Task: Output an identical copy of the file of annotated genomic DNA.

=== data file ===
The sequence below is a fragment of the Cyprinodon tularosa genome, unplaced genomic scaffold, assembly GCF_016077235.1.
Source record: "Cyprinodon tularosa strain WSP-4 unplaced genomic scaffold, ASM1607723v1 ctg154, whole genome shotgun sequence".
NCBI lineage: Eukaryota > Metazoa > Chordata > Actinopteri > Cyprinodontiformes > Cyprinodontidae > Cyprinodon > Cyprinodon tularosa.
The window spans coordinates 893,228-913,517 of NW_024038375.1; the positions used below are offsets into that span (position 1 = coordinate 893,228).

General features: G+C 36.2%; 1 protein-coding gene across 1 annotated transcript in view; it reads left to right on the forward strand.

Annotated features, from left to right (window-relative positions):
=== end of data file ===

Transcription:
The sequence below is a fragment of the Cyprinodon tularosa genome, unplaced genomic scaffold, assembly GCF_016077235.1.
Source record: "Cyprinodon tularosa strain WSP-4 unplaced genomic scaffold, ASM1607723v1 ctg154, whole genome shotgun sequence".
NCBI lineage: Eukaryota > Metazoa > Chordata > Actinopteri > Cyprinodontiformes > Cyprinodontidae > Cyprinodon > Cyprinodon tularosa.
The window spans coordinates 893,228-913,517 of NW_024038375.1; the positions used below are offsets into that span (position 1 = coordinate 893,228).

General features: G+C 36.2%; 1 protein-coding gene across 1 annotated transcript in view; it reads left to right on the forward strand.

Annotated features, from left to right (window-relative positions):